As part of a team of three Sustainability Ambassadors, Michelle Xie is developing an online community resource for climate justice and collective liberation. Each section of this resource includes a research, storytelling, and action component, which offers a starting point for exploring what it means to say, ‘climate justice is social justice.’ 

“We use storytelling as a way of humanizing the impacts of the climate crisis and communicating the importance of cross-movement solidarity. I hope that this project sparks interest, awareness, and action around how climate justice can be integrated into people's work — no matter what issue they care about. ” - Michelle Xie, Sustainability Ambassador.

There is a lot of overlap between social justice and environmental issues. The Climate and Collective Liberation Project currently highlights the connections between climate and disability justice, gender equity, racial justice, and Indigenous sovereignty. It is done so in a way that respects and amplifies the voices of local change makers. 

“Being careful to not homogenize the diverse lived experiences of marginalized people was really crucial for us. The excerpts from these conversations are one of many perspectives. A lot of care went into the framing of questions, so as to not place individuals in a position where they would be asked to speak on behalf of their entire community,” says Michelle. 

As the project expands, some of the future intersections range from migrant justice and food sovereignty, to queer & trans liberation and workers' justice. Michelle’s most recent interview with the BC Poverty Reduction Coalition critically examines capitalism as a driver of wealth inequity and points to how economic justice is needed to build more climate resilient communities.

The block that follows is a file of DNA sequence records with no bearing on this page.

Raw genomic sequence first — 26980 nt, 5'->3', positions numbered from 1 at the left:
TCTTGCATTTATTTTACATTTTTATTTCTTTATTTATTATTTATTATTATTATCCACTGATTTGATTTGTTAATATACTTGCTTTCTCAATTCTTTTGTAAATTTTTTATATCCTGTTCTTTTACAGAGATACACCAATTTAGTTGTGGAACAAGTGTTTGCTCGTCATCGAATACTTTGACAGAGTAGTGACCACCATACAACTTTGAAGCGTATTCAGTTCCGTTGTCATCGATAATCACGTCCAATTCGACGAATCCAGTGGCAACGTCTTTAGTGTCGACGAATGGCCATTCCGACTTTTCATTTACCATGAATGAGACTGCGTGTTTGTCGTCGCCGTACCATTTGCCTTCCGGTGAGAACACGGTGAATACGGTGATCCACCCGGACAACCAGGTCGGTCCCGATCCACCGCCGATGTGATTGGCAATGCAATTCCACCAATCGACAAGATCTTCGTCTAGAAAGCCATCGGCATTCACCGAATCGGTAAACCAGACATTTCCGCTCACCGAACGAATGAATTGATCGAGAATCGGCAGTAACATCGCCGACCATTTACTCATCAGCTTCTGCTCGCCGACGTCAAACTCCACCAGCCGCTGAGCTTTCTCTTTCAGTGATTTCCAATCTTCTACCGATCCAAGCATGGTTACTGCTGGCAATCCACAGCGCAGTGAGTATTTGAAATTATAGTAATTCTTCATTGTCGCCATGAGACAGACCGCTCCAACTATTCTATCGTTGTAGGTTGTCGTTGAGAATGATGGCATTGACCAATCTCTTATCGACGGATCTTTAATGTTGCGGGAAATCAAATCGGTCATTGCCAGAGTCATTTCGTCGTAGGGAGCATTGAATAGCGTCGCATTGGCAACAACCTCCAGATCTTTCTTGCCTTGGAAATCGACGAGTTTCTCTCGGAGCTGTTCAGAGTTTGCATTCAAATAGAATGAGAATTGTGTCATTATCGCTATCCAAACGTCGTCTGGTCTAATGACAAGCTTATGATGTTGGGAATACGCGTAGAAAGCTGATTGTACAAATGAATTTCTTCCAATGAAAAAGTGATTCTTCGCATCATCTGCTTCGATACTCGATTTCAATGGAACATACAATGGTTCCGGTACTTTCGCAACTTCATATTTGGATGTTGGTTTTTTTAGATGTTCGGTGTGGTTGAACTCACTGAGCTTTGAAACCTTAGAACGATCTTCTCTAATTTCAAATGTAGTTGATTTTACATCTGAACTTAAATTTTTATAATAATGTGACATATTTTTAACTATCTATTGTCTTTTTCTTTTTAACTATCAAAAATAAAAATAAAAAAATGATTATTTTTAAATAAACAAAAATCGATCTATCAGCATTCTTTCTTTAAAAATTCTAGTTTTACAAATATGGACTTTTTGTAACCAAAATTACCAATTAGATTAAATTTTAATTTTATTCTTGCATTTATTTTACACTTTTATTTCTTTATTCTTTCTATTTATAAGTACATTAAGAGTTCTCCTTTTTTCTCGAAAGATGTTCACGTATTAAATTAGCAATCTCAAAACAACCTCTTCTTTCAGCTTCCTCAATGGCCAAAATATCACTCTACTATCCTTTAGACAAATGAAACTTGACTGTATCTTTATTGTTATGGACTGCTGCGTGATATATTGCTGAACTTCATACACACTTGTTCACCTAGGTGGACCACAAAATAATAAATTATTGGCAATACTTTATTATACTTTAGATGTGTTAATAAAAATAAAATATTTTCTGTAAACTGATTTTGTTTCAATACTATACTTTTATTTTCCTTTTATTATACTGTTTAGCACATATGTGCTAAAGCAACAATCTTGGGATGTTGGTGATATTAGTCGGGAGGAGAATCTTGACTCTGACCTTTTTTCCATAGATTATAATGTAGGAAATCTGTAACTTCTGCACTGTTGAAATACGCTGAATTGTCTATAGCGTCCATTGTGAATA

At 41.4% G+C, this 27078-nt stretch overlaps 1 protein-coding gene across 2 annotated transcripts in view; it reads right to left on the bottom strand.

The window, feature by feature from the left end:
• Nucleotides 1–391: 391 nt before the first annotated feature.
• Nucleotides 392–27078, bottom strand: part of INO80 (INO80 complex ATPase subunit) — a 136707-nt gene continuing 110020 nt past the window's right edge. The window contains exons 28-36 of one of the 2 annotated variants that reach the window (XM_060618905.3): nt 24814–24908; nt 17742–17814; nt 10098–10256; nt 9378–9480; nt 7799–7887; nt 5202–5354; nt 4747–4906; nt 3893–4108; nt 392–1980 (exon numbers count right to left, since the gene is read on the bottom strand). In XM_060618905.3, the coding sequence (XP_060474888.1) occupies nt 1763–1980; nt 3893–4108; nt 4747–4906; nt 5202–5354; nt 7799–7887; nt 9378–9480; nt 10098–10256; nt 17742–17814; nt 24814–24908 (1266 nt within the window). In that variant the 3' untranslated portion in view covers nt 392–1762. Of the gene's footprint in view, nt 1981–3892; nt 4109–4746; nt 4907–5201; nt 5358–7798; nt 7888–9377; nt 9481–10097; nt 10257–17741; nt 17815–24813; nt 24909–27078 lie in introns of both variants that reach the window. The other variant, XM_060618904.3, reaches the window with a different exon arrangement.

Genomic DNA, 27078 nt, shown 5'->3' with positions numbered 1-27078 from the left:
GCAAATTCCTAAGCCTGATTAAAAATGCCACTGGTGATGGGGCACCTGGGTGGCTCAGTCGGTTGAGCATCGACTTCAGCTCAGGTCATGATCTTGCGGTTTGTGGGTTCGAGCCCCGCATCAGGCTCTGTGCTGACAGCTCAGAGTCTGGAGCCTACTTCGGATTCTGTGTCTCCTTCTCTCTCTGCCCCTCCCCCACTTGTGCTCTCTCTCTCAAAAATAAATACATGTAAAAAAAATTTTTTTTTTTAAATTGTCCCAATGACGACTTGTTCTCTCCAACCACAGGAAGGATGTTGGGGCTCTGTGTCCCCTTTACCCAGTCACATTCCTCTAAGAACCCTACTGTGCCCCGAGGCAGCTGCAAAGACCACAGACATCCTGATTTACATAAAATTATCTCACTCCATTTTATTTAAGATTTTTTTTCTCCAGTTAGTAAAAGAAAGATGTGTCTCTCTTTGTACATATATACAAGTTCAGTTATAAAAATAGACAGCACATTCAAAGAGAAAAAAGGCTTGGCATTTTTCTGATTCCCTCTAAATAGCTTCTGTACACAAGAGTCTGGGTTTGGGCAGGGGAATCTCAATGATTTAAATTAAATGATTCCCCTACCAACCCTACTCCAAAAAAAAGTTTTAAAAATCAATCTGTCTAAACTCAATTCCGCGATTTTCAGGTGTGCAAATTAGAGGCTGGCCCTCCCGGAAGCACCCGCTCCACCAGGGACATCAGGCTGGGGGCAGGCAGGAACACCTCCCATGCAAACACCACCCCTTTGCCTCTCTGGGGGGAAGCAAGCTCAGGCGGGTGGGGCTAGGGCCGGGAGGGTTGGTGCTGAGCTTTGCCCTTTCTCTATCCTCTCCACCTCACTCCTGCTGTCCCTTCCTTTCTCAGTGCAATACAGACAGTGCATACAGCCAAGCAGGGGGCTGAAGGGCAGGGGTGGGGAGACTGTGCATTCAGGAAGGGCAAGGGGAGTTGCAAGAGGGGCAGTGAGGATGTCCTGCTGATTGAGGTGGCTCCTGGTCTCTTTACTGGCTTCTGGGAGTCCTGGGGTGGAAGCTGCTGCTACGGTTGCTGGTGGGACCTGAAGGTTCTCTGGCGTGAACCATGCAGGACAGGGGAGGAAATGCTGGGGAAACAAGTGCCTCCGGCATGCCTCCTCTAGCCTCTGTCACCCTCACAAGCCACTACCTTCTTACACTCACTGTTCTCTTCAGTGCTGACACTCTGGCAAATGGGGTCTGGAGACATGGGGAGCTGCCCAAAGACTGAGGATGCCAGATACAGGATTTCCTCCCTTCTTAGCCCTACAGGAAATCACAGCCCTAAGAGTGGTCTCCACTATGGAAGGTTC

“Capitalism has led to a crisis of imagination for what is possible. Extractivism, as well as ideas of competition over collaboration and scarcity over abundance are all tied back to the ways we internalize capitalism. In order to prevent further harm and injustice from transpiring, we must work to collectively dismantle systems of oppression,” Michelle notes.

The path forward towards a future that addresses our deep systemic inequalities and environmental degradation involves the centring of voices that have traditionally been silenced. 

Michelle adds, “The Climate and Collective Liberation Project strives to provide a platform for marginalized people to be heard and valued. It also aims to empower folks to take action in pursuit of collective liberation by spotlighting localized examples of intersectional work happening across the city. 

There's so much power, hope, and joy to be found in building community. We each bring different experiences and skills to the table, but none of us come into this work knowing everything and that’s precisely why we need to be working together. I would also encourage people to nourish their curiosity. Having a willingness to learn and grow is so valuable and needed in our fights for a more just world.”

To explore the Climate & Collective Liberation Project and/or get in touch, please visit:  

If you’re looking to learn more about organizing and movement building, check out Michelle’s Introduction to Community Organizing Toolkit: 

Michelle Xie (she/her) is an undergraduate sociology student and community organizer who was born and raised on the traditional, ancestral, and stolen homelands of the xʷməθkʷəy̓əm (Musqueam), Sḵwx̱wú7mesh (Squamish), and səl̓ilwətaɁɬ (Tsleil-Waututh) peoples. As a young racialized and disabled woman, her perspectives are shaped by both her lived experiences and the intergenerational legacies of colonialism, war, and oppression she has witnessed in her communities. Michelle is a coordinator with Climate Justice UBC, facilitator with the Climate Justice Organizing HUB and the Resilient Communities Lead for the Sustainability Hub’s new Sustainability Leadership Program.